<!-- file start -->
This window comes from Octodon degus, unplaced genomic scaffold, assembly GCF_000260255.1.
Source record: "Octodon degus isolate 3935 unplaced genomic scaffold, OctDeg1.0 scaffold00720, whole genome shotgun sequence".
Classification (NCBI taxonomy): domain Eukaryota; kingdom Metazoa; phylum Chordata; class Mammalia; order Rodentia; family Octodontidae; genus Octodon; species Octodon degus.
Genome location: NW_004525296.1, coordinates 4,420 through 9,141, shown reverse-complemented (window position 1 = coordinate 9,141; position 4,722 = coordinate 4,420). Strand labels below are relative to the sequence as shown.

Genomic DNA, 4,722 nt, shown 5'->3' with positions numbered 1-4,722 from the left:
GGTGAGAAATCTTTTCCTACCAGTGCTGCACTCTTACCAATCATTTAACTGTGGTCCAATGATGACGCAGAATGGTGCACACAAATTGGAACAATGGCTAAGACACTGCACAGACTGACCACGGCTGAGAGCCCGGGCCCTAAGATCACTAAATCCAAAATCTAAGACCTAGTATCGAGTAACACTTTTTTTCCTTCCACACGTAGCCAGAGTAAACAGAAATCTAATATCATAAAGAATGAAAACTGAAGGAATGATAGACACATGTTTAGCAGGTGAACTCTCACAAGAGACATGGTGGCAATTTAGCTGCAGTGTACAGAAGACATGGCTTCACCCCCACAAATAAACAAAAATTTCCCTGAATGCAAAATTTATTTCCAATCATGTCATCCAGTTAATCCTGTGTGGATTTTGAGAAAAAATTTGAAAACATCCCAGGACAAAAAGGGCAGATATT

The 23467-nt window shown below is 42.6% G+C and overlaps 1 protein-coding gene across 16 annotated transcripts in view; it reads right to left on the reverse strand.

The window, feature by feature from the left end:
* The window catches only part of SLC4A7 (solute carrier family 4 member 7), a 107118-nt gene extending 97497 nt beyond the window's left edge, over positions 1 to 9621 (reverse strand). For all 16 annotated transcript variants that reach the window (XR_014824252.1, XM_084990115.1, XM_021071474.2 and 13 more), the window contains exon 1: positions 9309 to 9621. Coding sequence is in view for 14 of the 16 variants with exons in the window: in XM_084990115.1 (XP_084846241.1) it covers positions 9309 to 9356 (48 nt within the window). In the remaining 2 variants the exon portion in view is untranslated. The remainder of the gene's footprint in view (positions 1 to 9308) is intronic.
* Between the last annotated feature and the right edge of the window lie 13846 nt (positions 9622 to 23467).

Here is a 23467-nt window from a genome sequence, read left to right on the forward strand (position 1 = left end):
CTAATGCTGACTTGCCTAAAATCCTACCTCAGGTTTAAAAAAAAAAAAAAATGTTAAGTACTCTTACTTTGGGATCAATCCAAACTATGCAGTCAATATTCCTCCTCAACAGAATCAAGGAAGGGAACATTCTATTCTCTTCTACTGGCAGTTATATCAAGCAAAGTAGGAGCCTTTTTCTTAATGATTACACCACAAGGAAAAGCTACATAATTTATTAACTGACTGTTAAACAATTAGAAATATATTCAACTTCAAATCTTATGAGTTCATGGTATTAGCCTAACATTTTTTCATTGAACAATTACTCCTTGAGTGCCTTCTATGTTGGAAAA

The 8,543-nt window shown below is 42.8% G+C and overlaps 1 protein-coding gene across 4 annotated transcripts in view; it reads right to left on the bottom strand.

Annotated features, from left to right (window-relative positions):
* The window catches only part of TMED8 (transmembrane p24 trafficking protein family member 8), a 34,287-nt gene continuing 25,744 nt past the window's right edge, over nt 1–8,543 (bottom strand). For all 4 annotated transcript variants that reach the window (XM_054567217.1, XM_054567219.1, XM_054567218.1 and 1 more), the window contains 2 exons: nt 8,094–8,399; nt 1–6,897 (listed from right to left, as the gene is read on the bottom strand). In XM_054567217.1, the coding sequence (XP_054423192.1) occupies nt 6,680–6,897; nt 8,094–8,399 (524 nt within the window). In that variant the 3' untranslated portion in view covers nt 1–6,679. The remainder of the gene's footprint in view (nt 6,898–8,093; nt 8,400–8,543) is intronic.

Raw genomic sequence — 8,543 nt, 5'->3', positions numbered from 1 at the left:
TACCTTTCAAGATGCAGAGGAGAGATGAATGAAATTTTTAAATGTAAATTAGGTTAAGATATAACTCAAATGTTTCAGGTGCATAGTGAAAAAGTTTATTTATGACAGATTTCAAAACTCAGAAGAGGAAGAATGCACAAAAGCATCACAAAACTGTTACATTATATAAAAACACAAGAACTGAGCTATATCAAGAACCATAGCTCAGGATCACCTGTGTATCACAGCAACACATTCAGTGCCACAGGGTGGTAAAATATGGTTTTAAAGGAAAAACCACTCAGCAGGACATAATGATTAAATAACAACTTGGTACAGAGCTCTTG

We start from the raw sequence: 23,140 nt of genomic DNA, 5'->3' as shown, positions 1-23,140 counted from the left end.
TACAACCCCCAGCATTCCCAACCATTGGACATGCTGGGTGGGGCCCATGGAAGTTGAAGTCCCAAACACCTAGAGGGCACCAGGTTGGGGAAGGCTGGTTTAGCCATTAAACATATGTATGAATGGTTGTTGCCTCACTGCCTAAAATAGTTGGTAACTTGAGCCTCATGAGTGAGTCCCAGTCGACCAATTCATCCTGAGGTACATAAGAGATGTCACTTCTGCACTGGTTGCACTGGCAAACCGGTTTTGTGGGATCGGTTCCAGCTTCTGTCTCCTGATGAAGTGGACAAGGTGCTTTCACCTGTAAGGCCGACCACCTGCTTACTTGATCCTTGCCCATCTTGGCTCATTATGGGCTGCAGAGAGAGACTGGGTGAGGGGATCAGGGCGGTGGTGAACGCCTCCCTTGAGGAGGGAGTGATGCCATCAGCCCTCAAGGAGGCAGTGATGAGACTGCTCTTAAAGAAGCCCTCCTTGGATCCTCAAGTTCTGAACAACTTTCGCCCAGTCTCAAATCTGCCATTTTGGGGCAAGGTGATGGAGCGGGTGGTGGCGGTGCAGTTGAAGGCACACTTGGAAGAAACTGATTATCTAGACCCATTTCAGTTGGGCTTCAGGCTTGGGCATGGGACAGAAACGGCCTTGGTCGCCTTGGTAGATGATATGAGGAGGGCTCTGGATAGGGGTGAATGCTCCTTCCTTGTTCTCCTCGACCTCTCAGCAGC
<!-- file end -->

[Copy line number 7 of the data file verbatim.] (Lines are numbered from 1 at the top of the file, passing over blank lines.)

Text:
The 23467-nt window shown below is 42.6% G+C and overlaps 1 protein-coding gene across 16 annotated transcripts in view; it reads right to left on the reverse strand.